EFPIA Statement on AI, EU Health Data Hub, ONTOX Hackathon winners, Artificial ovary first blueprint and more

EFPIA Statement on AI, EU Health Data Hub, ONTOX Hackathon winners, Artificial ovary first blueprint and more

News on non-animal methods

APRIL 29 - MAY 03, 2024


1. AI Act : EFPIA Statement on the use of AI in the medicinal product lifecycle

EFPIA believes in the potential of applying AI to deliver benefit for patients, life-science companies and society. It will have an ever more critical role in the research, development and manufacturing of medicinal products, meaning we can discover, develop and deliver new, safer, more effective treatments to patients faster than ever before.

The development and authorisation of safe and effective medicines is already governed by a well-established regulatory framework, which includes laws, guidance documents and other policies. EFPIA supports the European Medicines Regulatory Network’s (EMRN) considered approach to AI, which builds on existing methods, good research practices, and requirements applied to other drug development tools (such as traditional statistical methods and approaches including model informed drug development). EFPIA made five considerations that are critical for the use and governance of AI across the medicine development lifecycle.

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2. Making European Health Data Space EHDS a reality

Now that the European Health Data Space (EHDS) regulation has been adopted by the European Parliament on April 24, 2024, the HealthData@EU Pilot project is continuing its work to make the secondary use of health data part of the EHDS a reality.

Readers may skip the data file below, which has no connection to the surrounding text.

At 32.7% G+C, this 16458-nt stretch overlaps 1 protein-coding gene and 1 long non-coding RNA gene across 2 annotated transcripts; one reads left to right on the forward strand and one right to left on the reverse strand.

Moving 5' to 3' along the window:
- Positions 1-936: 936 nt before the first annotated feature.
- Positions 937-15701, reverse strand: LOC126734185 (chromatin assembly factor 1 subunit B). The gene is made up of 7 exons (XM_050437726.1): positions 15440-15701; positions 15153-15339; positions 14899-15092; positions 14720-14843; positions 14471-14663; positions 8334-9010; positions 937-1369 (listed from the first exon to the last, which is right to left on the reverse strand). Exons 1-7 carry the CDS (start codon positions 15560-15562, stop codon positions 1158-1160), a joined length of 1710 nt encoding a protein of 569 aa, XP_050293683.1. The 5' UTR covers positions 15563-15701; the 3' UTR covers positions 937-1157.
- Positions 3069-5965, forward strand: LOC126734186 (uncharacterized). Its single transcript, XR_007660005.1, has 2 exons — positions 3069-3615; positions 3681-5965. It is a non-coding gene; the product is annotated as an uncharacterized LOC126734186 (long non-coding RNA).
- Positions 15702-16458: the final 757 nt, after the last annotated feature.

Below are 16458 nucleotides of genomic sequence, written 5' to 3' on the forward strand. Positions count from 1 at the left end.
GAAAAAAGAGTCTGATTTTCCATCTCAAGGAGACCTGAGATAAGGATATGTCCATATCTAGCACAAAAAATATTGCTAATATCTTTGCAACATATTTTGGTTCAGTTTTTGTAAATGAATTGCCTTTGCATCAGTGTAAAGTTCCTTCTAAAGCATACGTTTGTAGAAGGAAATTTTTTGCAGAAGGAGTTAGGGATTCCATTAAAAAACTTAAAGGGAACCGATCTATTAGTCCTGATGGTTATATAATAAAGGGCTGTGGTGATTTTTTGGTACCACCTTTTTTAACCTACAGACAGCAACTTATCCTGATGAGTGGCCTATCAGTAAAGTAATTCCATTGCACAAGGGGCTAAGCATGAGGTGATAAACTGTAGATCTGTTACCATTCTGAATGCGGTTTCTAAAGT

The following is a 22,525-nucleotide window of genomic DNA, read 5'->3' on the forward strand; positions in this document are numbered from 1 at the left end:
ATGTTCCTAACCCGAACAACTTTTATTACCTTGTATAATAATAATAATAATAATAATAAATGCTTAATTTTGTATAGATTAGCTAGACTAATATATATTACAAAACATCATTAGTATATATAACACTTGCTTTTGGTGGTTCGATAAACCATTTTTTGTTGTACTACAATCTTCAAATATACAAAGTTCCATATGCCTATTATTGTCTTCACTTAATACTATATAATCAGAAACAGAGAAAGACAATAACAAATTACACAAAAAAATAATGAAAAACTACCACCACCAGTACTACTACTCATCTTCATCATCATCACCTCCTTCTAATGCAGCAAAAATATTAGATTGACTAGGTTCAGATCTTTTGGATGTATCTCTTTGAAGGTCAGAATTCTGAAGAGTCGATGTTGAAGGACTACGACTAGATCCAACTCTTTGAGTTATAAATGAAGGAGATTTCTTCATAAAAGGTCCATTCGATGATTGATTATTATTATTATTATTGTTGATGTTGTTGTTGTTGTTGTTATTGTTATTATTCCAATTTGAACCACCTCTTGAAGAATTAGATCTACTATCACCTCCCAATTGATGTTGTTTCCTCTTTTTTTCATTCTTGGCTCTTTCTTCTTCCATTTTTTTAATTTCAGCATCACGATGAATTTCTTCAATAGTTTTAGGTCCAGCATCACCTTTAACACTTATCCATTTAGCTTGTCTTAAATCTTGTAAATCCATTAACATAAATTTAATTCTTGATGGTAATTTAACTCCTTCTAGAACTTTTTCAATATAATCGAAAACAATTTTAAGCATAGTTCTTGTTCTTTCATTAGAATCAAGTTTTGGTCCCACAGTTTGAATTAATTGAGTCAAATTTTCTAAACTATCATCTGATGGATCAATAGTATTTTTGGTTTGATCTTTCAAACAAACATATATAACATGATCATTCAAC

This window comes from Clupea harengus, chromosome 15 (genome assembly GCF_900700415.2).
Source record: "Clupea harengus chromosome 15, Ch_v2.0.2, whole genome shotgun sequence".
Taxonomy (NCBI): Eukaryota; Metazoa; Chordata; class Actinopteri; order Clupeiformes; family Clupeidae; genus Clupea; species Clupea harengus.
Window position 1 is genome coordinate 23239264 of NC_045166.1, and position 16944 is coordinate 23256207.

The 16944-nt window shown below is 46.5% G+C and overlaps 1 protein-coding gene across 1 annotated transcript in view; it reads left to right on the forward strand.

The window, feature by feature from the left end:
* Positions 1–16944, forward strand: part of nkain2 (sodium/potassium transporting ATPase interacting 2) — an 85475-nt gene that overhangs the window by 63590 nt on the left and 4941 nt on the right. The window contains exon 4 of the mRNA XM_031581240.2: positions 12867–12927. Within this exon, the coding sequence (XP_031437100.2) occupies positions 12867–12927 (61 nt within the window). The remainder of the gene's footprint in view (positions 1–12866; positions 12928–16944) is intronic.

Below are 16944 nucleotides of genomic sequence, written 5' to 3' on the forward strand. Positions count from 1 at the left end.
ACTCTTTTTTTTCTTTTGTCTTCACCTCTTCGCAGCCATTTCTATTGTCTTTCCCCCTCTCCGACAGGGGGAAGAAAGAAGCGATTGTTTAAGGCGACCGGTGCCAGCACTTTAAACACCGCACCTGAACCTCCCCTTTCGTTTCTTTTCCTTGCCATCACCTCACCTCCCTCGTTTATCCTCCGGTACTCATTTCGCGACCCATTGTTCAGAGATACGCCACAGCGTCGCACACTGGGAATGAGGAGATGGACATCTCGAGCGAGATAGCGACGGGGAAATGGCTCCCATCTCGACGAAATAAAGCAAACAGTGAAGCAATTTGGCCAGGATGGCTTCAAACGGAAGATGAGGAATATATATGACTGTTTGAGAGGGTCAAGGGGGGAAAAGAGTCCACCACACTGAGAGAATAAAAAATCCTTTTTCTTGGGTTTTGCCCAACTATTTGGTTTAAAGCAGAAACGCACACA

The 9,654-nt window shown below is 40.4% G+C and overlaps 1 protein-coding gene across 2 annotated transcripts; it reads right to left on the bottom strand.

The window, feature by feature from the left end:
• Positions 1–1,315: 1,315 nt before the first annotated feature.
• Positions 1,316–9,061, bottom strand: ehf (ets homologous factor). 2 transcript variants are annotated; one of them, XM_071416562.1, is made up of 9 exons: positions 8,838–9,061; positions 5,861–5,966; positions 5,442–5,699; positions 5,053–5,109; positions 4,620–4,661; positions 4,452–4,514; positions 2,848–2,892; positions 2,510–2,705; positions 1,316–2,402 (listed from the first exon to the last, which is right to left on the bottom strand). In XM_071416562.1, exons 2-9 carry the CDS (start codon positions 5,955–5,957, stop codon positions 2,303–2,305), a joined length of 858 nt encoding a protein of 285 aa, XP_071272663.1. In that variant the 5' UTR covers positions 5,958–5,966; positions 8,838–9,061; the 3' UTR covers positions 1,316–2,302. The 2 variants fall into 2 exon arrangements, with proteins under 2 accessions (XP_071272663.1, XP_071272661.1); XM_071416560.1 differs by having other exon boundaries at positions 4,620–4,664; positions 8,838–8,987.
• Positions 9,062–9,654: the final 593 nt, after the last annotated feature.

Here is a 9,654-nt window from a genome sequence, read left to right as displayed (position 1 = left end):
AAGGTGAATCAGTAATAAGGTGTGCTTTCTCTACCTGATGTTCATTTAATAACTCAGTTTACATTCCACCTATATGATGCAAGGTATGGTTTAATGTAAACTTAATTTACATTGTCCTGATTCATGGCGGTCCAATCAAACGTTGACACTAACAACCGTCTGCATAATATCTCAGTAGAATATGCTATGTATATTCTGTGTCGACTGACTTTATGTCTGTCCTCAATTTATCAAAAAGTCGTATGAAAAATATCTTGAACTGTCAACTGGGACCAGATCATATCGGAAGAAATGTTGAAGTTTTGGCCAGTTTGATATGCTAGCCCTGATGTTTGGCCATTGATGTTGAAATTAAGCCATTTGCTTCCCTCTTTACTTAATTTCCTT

Consisting of a consortium of 17 organizations led by the Health Data Hub and co-funded by the European Commission’s EU4Health program, the HealthData@EU Pilot project’s mission is to build a test version of the European infrastructure for the secondary use of health data. This part of the regulation will facilitate research, innovation and public policy development.

Read the press release

Read more about the EHDS


3. The FC3R’s “Digital approaches” awards

The French center for the 3Rs (FC3R) attributed 4 awards to innovative research projects to Replace the use of animals in research : from neuroscience and cancer research to virtual twins, personalized medicine and eco-toxicology.

These projects illustrate the scientific community’s commitment to pushing back the frontiers of knowledge while adopting ethical and innovative approaches to research.

Discover the 4 winners of the FC3R’s “Digital approaches”

4. ONTOX Hackathon winners

Last week, the ONTOX Hackathon was pivotal in demonstrating how AI can transform safety and risk assessment to the benefit of EU citizens and the environment, driving significant advancements without animal testing.

This event was the first milestone towards creating a community of practice for AI in toxicology. The Hackathon outcomes are planned for publication in the ATLA journal.

Discover the ONTOX Hackathon winners


5. Emulate Organ-chips : To model the holistic journey of solid tumor cell therapy

Cell therapy trafficking remains a critical rate-limiting step of cell therapy efficacy for solid tumors. With the CAR T workflow for Emulate Organ-Chips, researchers can model the holistic journey of CAR T‑cell therapy from blood vessel to target — including CAR T cell vascular administration, tumor inflammation-specific endothelial cell attachment and migration, and antigen-specific killing — in a vascularized cancer cell line model.